The Hands-On Universe (HOU) project began in the 1990s when Carl Pennypacker, a supernova research astronomer at University of California Berkeley, invited a group of astronomers and educators to a meeting at the Lazy-K Ranch near Tucson Arizona USA. In sharing of ideas about how to make astronomy education better, the idea of making real telescopes and telescope images available to teachers and students took root. Along with that, image processing software tools became necessary to provide, as well as cooperation among astronomers and observatories to make telescope instruments available for use by schools.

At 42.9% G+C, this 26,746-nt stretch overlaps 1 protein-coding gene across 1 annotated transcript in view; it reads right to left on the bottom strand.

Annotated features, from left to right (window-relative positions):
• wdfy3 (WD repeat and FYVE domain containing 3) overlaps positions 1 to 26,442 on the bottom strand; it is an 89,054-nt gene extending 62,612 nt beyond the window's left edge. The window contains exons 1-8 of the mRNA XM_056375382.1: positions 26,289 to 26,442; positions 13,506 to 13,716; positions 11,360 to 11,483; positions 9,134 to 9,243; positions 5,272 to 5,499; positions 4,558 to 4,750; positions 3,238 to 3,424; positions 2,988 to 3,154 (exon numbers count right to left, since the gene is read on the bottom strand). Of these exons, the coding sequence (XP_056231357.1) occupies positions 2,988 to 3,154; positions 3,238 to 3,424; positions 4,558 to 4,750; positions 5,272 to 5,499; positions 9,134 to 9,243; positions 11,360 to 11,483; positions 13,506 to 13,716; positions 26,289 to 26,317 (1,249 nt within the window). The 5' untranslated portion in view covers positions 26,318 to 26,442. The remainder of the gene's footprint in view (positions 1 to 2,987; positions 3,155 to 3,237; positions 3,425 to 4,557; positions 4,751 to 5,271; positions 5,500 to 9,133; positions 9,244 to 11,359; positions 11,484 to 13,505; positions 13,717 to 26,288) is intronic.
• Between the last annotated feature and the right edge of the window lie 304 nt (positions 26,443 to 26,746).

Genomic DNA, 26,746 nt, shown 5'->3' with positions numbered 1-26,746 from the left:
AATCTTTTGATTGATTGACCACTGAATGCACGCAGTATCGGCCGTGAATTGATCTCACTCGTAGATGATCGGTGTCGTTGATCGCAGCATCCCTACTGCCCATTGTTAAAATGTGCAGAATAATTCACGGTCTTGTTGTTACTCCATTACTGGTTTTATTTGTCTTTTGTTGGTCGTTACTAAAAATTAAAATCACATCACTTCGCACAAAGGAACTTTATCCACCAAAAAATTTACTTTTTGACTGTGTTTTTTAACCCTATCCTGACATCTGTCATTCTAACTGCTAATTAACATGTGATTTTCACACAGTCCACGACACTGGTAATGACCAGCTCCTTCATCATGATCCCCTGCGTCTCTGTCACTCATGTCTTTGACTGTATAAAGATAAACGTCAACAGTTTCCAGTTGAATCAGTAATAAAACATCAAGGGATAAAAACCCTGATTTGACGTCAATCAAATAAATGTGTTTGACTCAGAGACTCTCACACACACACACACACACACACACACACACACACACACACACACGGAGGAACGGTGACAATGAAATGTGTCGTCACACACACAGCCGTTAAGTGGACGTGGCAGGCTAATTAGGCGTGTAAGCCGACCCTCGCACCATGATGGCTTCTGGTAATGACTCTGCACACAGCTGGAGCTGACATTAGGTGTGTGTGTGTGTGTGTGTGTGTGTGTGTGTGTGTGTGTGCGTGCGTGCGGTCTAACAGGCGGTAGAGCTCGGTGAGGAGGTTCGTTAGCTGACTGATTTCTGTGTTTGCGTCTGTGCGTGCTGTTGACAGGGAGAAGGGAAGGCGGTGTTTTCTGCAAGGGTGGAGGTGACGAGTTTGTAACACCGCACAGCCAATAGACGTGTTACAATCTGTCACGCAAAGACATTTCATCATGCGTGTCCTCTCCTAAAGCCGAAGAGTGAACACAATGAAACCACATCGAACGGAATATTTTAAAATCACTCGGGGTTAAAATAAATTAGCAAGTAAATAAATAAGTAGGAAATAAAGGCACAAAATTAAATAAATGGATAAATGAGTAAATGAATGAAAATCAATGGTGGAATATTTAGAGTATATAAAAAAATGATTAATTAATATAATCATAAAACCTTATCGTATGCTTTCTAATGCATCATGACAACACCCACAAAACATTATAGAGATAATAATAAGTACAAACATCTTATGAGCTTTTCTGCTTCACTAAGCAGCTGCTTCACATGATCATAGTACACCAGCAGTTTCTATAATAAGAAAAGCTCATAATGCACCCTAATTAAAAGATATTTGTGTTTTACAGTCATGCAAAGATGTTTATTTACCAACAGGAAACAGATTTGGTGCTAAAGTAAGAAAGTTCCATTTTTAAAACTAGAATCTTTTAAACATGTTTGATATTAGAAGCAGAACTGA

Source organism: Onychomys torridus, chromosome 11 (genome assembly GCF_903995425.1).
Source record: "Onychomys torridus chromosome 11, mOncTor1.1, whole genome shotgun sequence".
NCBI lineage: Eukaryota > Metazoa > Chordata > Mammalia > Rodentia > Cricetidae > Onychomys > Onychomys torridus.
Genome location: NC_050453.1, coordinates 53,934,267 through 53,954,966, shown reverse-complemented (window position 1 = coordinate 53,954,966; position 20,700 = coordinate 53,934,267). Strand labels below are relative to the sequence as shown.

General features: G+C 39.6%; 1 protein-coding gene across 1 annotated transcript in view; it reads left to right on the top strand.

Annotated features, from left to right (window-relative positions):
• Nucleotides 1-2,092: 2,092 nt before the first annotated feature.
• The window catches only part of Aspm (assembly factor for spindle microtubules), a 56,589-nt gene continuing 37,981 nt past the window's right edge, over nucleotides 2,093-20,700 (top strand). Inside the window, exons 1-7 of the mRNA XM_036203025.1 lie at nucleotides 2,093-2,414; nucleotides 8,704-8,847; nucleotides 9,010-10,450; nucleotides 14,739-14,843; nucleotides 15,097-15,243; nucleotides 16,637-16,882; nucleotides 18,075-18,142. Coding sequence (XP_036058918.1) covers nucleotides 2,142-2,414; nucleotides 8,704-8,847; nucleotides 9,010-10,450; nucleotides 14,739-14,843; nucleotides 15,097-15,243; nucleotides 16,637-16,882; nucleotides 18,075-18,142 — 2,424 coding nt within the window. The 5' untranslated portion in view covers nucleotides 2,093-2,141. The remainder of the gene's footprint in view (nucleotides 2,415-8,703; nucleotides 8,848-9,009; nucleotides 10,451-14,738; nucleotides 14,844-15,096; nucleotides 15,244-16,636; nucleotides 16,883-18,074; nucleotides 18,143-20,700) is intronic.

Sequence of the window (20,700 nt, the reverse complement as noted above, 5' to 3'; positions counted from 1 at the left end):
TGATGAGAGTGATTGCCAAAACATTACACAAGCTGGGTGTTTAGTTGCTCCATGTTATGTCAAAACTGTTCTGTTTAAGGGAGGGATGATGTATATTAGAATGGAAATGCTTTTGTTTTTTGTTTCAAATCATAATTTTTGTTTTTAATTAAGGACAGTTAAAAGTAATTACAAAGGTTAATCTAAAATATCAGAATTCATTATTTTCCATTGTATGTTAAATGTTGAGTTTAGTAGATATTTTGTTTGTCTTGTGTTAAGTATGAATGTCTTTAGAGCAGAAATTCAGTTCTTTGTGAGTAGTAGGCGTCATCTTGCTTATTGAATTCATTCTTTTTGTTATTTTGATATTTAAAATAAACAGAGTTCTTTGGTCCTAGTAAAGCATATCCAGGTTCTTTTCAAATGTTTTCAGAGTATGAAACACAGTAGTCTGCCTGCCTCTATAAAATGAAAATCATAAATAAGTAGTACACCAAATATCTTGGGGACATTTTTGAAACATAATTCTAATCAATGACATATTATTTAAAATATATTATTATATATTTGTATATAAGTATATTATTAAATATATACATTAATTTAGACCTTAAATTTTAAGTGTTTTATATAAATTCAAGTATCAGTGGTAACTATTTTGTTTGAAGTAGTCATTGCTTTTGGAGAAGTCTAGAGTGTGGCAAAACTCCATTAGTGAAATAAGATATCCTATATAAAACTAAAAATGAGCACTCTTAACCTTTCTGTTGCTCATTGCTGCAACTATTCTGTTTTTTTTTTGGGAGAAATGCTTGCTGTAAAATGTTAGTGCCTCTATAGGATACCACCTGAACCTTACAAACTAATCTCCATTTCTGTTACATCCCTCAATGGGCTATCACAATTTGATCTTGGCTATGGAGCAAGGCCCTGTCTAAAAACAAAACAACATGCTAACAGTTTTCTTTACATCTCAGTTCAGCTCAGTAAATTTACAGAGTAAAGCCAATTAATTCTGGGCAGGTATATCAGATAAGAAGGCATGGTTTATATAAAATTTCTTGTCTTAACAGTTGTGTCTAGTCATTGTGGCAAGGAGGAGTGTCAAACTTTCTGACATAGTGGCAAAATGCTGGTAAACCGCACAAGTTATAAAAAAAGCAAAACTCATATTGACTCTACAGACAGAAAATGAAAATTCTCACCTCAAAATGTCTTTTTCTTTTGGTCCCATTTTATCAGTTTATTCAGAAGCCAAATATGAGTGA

Staff members at TERC, Jodi Asbell-Clarke and Tim Barclay, were enlisted to devise curriculum guides [www.lawrencehallofscience.org/hou/hs/terc.html] for teachers and students to use image processing software and observatory images in classroom activities. Hundreds of teachers were trained in the curriculum techniques. Lawrence Hall of Science (UC Berkeley) staff were involved at the first progenitor workshop at Lazy-K Ranch and then later starting in 1998, with NSF and NASA grant projects that involved hundreds more high school and middle school teachers.
Over the years, countries besides the USA became involved and Global Hands-On Universe (GHOU) Association was formed as a non-profit organization with partners worldwide.
The mission of HOU is to train teachers on the use of modern tools and resources for science education and engage students in international scientific projects. We also aim to promote interactive science projects among HOU countries and engage educators and students in a truly global cooperation. No borders or frontiers.